Long Island Shores is Mindy Smith’s follow-up to her 2004 debut, the acclaimed One Moment More, which has sold more than 250,000 copies—a remarkable number for an indie artist with little radio play. The second album finds Smith still looking upward for deliverance, but instead of fighting outward forces, her battle has turned inward. The record begins with a song that prays for guidance and sustenance, and ends by gently pleading, “I need peace of mind and a hopeful heart / To lose this rage and move out of the dark.”
Those bookends set the tone for the toil and beautiful despair found on the remaining tracks. On “Out of Control,” for example, Smith yearns to let go of demons, even as she celebrates her pain. She can’t deny her scars, she intimates in one line, but then wonders why she dwells on them so intently. “I keep the light low, and they still show,” she sings in a voice of smoked crystal. “I sit and count every stitch.”
That theme gets reworked throughout Shores, as Smith ponders emotional pain in songs that, despite her vulnerabilities, illustrate movement toward self-acceptance and a sense of meaning. Smith’s creative command emerges as she avoids lyrical and musical clichés, managing to sound buoyant and hopeful while peering into her own darkness.
Her arrangements are only occasionally delicate, as she often underpins her words with dark rhythms and atmospheric accents, as on the haunting slide guitar lines in the background of “Little Devil,” which keep her from sounding like another diary-writing waif with an acoustic guitar. She records a majority of her songs with veteran Nashville roots musicians, but balances it by spicing several cuts with younger musicians from the rockier side of town.
The majority of Long Island Shores is produced by Smith with guitarist Lex Price and Music Row veteran Steve Buckingham, and features a band centered on the well-oiled rhythm section of bassist Michael Rhodes and drummer Eddy Bayers, with Buddy Miller’s deep grooves on electric guitar, Bryan Sutton’s fleet lightness on acoustic guitar and Reese Wynans’ moaning B3 accents on organ. But on four tracks, she works with rock producer Roger Moutenot, who employs a mix of club rockers and studio vets to create an edgier sound.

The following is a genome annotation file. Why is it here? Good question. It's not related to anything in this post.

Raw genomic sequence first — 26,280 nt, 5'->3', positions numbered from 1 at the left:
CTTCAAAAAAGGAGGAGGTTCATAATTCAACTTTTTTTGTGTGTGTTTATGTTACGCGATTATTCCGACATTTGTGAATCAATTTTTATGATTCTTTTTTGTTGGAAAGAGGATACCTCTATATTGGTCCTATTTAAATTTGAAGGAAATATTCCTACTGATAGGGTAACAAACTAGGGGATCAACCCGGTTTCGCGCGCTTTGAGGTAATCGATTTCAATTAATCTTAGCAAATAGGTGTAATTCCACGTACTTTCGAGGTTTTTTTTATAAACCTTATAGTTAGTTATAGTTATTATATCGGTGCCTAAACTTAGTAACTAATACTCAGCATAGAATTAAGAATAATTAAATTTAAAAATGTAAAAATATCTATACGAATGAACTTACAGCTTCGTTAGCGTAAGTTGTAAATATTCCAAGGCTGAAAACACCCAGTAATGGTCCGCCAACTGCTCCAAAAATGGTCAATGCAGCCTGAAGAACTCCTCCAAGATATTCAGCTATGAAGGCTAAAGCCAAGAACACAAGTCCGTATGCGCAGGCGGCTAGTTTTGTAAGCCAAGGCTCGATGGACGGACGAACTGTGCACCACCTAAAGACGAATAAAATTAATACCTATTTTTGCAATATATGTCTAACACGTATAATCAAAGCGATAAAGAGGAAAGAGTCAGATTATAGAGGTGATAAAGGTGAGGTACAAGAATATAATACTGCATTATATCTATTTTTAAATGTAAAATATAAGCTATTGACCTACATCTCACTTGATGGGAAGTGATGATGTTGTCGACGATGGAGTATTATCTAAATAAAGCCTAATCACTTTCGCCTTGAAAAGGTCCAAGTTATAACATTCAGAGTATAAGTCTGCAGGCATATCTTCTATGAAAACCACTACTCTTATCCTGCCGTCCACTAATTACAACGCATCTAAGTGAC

Smith vacillates between roughness and delicacy, and her voice works well both ways, sounding like Amy Lee’s calmer, wiser older sister on grittier numbers like “I’m Not the One Asking,” and like Emmylou Harris’ thoughtful, melancholy daughter on the gentler tunes, as on “You Just Forgot.”
On her debut, One Moment More, Smith opened up in tender yet steel-ribbed verse about her climb from orphan girl to fiercely self-reliant artist. Her songs, haunting and evocative, used compelling metaphors and direct words to address how she’d confronted a series of disappointments in life, love and career, often at the hands of those who wanted to change her and exert control over her.
Though dealing with dark topics, Smith rose above her torment, as if overcoming difficulties only made her more determined to live and make music on her own terms. Mostly, though, she won people over with the compelling images of her songwriting and her wondrous voice, a sweet-toned instrument with just enough sand in it to bring a touch of grittiness to its fragile clarity. Smith sings with a natural intimacy, yet her range is wide, and together that brings a sense of drama and realism to her work.
In the years leading up to her debut, she’d left contemporary Christian music after becoming disillusioned with the deception and hypocrisy she confronted. Soon courted heavily by major labels, she decided to go with independent Vanguard Records because the bigger labels wouldn’t promise that she’d be able to record only her own songs and control her arrangements and production.
Her dogged determination, in the end, worked in her favor. One Moment More was embraced nationwide by fans and critics. Smith found herself championed by such diverse supporters as CMT.com, John Prine, Dolly Parton and TheNew York Times. Her songs were heralded by Emmylou Harris and Bonnie Raitt, and covered by Alison Krauss and Maura O’Connell—all of them renowned for their good taste in finding material and discovering new writers.
Part of what makes Smith so bold is how unapologetically she brings religion into her tunes. She doesn’t preach or testify; she simply refers to her faith as part of what she turns to when looking for consistency and hope.
“Yours is a bright light / A soul on fire / My inspiration / You take my spirit higher,” she sings on one of the album’s best songs, “Please Stay.” She could be addressing her lover or her savior, and in the end, it doesn’t matter which it is. What matters is how vividly she describes her desire to keep that spirit climbing forward.